MEMPHIS, Tenn. — WREG followed a caravan as they fanned out across Memphis on an early Saturday morning.
Suzy Hollenbach led the pack. She’s the director of All 4s Rescue League, a group that offers free dog houses, supplies and spay and neutering services and if needed, medical help.
That’s something they say a lot of pets don’t have in low-income areas.
“There are so many owners we come across that welcome the help. They honestly appreciate the help,” Hollenbach said.
She says she’s seen hundreds of pets living in pretty tough conditions, like dogs tied to fences with little slack.
They eat and go to the bathroom in the same area and often become vulnerable to strays.
Sometimes their shelter is plywood rested against a chain fence or a trash can turned on its side. They have no real protection in the rain, heat or frigid weather.
“In two years we have given close to 1,000 dog houses out, and say 95 percent are on the chain,” Hollenbach said.
Her team tries to teach owners about proper pet ownership.
Unlike other cities, Memphis doesn’t stop owners from leaving their dog tied up in the backyard, so a lot of what Hollenbach’s team encounters is legal.
“Animals are property, and under the law, we have to follow a certain level property confiscation laws that makes me less comfortable then I like. It’s the reality of the way pets are considered,” said Alexis Pugh.
She is the Director of Memphis Animal Services. She says in 2018, they got about a thousand calls to investigate neglect or animal cruelty.
About a quarter of those calls, they confiscated the animals.
“In order for us to go in and confiscate an animal from a property, we need to have evidence there is immediate danger or threat,” Pugh said.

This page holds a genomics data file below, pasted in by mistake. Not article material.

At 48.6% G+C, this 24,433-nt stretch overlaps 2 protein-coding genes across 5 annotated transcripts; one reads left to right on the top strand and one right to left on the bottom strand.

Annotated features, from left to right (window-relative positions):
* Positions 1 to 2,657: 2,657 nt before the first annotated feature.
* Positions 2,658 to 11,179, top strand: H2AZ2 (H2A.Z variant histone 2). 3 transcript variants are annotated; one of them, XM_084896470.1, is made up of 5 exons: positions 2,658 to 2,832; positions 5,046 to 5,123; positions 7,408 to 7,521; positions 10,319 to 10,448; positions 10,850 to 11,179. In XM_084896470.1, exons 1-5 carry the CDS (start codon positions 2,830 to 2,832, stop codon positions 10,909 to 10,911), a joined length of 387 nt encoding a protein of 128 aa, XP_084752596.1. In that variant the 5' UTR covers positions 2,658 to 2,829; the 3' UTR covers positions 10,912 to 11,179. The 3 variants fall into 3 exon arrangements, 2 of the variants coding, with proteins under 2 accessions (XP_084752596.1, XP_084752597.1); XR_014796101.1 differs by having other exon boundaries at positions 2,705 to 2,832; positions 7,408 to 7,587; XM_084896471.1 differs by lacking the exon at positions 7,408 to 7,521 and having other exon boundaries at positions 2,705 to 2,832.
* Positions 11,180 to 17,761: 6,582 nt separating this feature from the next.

Often times those cases then head to enviormental court, where we find Prosecutor James Robinson.
“Every single week we have a very large amount of charges and citations issues by animal services,” he said.
Robinson says prosecutors rely on the info listed on citations, which can be vague.
“The citations aren’t required to list all of the elements that make up the offense as criminal complaints and affidavits are required to do,” he told WREG.
Penalties can include hefty fines, but there’s no database keeping track of how many code violations someone has.
That’s only in criminal court where police report 14 people faced animal cruelty charges out of the 57 reports they got in 2018.
Pugh says she’s advocating for change while working to educate the public on pet ownership.
“I would love with some ordinance changes to give us some more latitude on seizing pets in some situations,” she said. “I really believe we are seeing more and more numbers of our community doing right by our pets. But we are not there yet.”
And until we get there, Hollenbach says her team won’t let up.
“There’s too many that are living this kind of lifestyle. We just wanted to do what we could to start changing that,” she said.
Memphis Animal Services recently teamed up with All 4s to get grant money for more dog homes.
At last check, All 4s has handed out nearly 900 dog homes and helped get 400 dogs spayed or nuetered.
If you’d like to help their efforts: https://www.facebook.com/all4srescueleague/